554 F2d 863s Of James P. Deangio v. James P. Deangio
554 F.2d 863
Creditors of James P. DeANGIO, Appellant,
James P. DeANGIO, Appellee.
United States Court of Appeals,
Submitted April 29, 1977.
Decided May 6, 1977.
William A. Wear, Jr., Springfield, Mo., for appellant.
Arthur B. Cohn, Jr., Waynesville, Mo., for appellee.
Before HEANEY, ROSS and HENLEY, Circuit Judges.
The creditors of James P. DeAngio appeal from the decision of the District Court which held that the payment made to one of DeAngio's creditors by a third party was not a voidable preference under § 60(a)(1), (b) of the Bankruptcy Act, 11 U.S.C. § 96(a)(1). The District Court's decision reversed the decision of the bankruptcy court. We affirm the District Court.
In April, 1973, DeAngio contracted to purchase a radio station from a Mr. Briesacher on an installment plan. After operating the station for a number of months, DeAngio quit the premises in September, 1973, due to difficulties that arose between himself and Briesacher. The unpaid balance on the installment contract is in excess of $250,000. On January 30, 1975, DeAngio transferred all his interest in the radio station to Pulasko Media, Inc. (Pulasko). In return, Pulasko transferred to DeAngio an option to purchase one hundred shares of Pulasko stock, which, if exercised would give DeAngio a seat on the board of directors; $10,000; and a guarantee of a salaried management position. These transfers were contingent on the FCC allowing the transfer of the station license from DeAngio to Pulasko.
Some of the equipment at the station was owned by L & L Leasing Company (L & L), to whom DeAngio and Briesacher owed $907.45 on the lease. In May, 1975, in settlement of a lawsuit brought by L & L against DeAngio and Briesacher to recover the debt, DeAngio and L & L agreed that L & L would move for a dismissal with prejudice if DeAngio paid L & L $907.45. On May 15, 1975, L & L received a check drawn on the account of Pulasko Media, Inc., for $907.45.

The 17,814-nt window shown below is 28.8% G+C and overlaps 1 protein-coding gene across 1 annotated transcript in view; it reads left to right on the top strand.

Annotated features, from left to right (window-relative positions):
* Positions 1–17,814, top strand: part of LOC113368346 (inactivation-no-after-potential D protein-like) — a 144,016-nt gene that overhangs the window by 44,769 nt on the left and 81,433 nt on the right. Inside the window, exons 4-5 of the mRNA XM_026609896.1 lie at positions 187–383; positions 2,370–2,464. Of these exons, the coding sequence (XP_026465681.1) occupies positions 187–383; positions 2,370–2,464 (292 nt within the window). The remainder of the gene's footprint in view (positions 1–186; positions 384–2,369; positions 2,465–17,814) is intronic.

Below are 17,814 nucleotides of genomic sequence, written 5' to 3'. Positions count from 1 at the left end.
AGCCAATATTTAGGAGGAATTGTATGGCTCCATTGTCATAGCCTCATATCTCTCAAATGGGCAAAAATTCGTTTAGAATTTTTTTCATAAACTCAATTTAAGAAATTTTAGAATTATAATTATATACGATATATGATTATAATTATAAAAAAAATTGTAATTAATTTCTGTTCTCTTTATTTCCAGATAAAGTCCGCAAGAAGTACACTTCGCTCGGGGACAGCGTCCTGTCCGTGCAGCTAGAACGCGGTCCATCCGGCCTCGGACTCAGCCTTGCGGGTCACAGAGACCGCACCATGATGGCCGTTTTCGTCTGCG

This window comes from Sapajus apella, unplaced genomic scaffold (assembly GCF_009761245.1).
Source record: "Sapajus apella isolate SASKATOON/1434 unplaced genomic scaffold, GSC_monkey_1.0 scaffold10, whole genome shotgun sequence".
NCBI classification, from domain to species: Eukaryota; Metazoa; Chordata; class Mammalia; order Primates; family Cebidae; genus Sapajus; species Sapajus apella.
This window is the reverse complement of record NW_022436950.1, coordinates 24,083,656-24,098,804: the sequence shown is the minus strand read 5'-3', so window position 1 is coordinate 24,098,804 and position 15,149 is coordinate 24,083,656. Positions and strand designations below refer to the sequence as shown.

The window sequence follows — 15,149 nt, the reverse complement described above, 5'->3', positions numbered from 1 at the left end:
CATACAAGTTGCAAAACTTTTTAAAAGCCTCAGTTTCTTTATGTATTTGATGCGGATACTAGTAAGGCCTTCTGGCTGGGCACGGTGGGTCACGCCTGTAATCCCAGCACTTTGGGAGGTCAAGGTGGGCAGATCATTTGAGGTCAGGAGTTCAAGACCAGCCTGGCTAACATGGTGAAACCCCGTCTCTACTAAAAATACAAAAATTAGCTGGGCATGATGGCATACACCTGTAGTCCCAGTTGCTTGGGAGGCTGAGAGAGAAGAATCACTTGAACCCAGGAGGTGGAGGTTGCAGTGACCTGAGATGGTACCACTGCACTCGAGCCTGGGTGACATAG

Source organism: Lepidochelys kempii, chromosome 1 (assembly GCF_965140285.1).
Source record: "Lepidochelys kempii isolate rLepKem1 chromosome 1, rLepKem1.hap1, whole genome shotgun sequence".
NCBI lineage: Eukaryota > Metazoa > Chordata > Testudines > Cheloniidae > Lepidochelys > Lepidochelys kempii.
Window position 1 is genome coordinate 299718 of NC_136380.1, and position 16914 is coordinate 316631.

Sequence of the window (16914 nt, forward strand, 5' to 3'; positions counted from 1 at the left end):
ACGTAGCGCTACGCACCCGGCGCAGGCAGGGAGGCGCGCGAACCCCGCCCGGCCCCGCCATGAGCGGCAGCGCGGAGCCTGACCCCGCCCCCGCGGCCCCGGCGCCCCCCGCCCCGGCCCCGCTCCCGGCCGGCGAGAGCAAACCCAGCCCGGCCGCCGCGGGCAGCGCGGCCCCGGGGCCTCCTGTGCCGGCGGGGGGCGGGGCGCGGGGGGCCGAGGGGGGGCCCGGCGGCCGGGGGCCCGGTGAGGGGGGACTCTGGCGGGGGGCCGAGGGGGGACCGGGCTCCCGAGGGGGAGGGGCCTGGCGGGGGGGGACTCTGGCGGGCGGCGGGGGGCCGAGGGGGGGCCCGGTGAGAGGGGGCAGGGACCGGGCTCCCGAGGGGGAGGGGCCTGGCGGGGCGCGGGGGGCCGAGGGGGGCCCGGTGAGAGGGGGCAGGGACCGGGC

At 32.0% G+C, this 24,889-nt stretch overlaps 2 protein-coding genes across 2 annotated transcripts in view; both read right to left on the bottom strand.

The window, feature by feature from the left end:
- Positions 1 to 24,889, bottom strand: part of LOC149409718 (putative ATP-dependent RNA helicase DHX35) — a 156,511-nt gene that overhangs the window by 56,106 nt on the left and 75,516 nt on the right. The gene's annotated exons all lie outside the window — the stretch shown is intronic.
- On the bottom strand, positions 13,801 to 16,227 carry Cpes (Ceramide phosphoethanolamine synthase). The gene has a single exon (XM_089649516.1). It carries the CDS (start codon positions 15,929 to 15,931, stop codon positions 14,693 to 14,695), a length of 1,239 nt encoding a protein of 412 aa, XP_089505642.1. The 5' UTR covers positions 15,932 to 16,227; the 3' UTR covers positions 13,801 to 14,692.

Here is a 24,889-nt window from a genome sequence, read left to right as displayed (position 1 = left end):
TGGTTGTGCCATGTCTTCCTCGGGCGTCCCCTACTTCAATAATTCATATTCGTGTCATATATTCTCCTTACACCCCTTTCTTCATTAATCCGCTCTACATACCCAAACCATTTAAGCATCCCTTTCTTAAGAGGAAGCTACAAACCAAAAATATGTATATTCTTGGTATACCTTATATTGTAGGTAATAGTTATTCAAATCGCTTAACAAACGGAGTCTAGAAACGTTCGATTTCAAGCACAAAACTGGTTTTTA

Briesacher and other creditors then brought an action for involuntary bankruptcy of DeAngio in bankruptcy court asserting that the payment of $907.45 to L & L was an act of bankruptcy, and a voidable preference.
The plain language of the applicable statute resolves the issue presented here.
A preference is a transfer, as defined in this title, of any of the property of a debtor to or for the benefit of a creditor for or on account of an antecedent debt, made or suffered by such debtor while insolvent and within four months before the filing by or against him of the petition initiating a proceeding under this title, the effect of which transfer will be to enable such creditor to obtain a greater percentage of his debt than some other creditor of the same class.
§ 60(a)(1) Bankruptcy Act, 11 U.S.C. § 96(a)(1) (emphasis added.)
" To constitute a preferential transfer within the meaning of the Bankruptcy Act there must be a parting with the bankrupt's property for the benefit of the creditor and a consequent diminution of the bankrupt's estate." Continental Trust Co. v. Chicago Title Co., 229 U.S. 435, 443, 33 S.Ct. 829, 57 L.Ed. 1268 (1913). See also Virginia National Bank v. Woodson, 329 F.2d 836, 840 (4th Cir. 1964); I-T-E Circuit Breaker Company v. Holzman, 354 F.2d 102 (9th Cir. 1965); In re Erie Forge and Steel Corporation, 456 F.2d 801, 804-805 (3rd Cir. 1972). The burden is on the creditors to prove that the transfer did deplete the debtor's estate. Cf. I-T-E Circuit Breaker Company v. Holzman, supra. See generally 3 Collier's on Bankruptcy § 60.26.
The record fails to disclose any evidence which would support a finding that the $907.45 payment made to L & L by Pulasko depleted DeAngio's assets. Although DeAngio was engaged in a business relationship with Pulasko, no evidence was introduced to show that any asset of DeAngio's, to which DeAngio's creditors would have a right, constituted all or any portion of the $907.45 transfer to L & L.
Because the creditors did not meet their burden of proving otherwise, we affirm the District Court's decision that the payment by Pulasko to L & L does not constitute a voidable preference.1
We have assumed, without deciding, that DeAngio was insolvent at the time of the questioned transfer, and that Briesacher was a creditor entitled to bring this action. Our decision here does not consider the merits of those issues